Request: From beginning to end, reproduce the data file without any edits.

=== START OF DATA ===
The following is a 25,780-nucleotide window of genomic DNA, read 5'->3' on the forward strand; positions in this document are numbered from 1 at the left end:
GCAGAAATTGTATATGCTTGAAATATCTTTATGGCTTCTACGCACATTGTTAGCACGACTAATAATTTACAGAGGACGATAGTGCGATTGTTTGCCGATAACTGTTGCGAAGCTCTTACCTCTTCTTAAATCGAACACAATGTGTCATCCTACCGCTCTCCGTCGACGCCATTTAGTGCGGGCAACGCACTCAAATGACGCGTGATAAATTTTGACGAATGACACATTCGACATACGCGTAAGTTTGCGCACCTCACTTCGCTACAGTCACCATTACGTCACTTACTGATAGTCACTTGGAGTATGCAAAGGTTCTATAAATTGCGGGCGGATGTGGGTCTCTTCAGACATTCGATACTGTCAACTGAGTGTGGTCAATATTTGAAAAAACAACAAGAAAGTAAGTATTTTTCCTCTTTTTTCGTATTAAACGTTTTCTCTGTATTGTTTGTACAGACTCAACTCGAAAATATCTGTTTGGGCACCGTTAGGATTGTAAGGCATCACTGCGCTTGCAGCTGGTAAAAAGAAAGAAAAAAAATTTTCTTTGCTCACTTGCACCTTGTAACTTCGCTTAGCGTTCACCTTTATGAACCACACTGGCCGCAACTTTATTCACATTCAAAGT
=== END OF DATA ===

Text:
The following is a 25,780-nucleotide window of genomic DNA, read 5'->3' on the forward strand; positions in this document are numbered from 1 at the left end:
GCAGAAATTGTATATGCTTGAAATATCTTTATGGCTTCTACGCACATTGTTAGCACGACTAATAATTTACAGAGGACGATAGTGCGATTGTTTGCCGATAACTGTTGCGAAGCTCTTACCTCTTCTTAAATCGAACACAATGTGTCATCCTACCGCTCTCCGTCGACGCCATTTAGTGCGGGCAACGCACTCAAATGACGCGTGATAAATTTTGACGAATGACACATTCGACATACGCGTAAGTTTGCGCACCTCACTTCGCTACAGTCACCATTACGTCACTTACTGATAGTCACTTGGAGTATGCAAAGGTTCTATAAATTGCGGGCGGATGTGGGTCTCTTCAGACATTCGATACTGTCAACTGAGTGTGGTCAATATTTGAAAAAACAACAAGAAAGTAAGTATTTTTCCTCTTTTTTCGTATTAAACGTTTTCTCTGTATTGTTTGTACAGACTCAACTCGAAAATATCTGTTTGGGCACCGTTAGGATTGTAAGGCATCACTGCGCTTGCAGCTGGTAAAAAGAAAGAAAAAAAATTTTCTTTGCTCACTTGCACCTTGTAACTTCGCTTAGCGTTCACCTTTATGAACCACACTGGCCGCAACTTTATTCACATTCAAAGT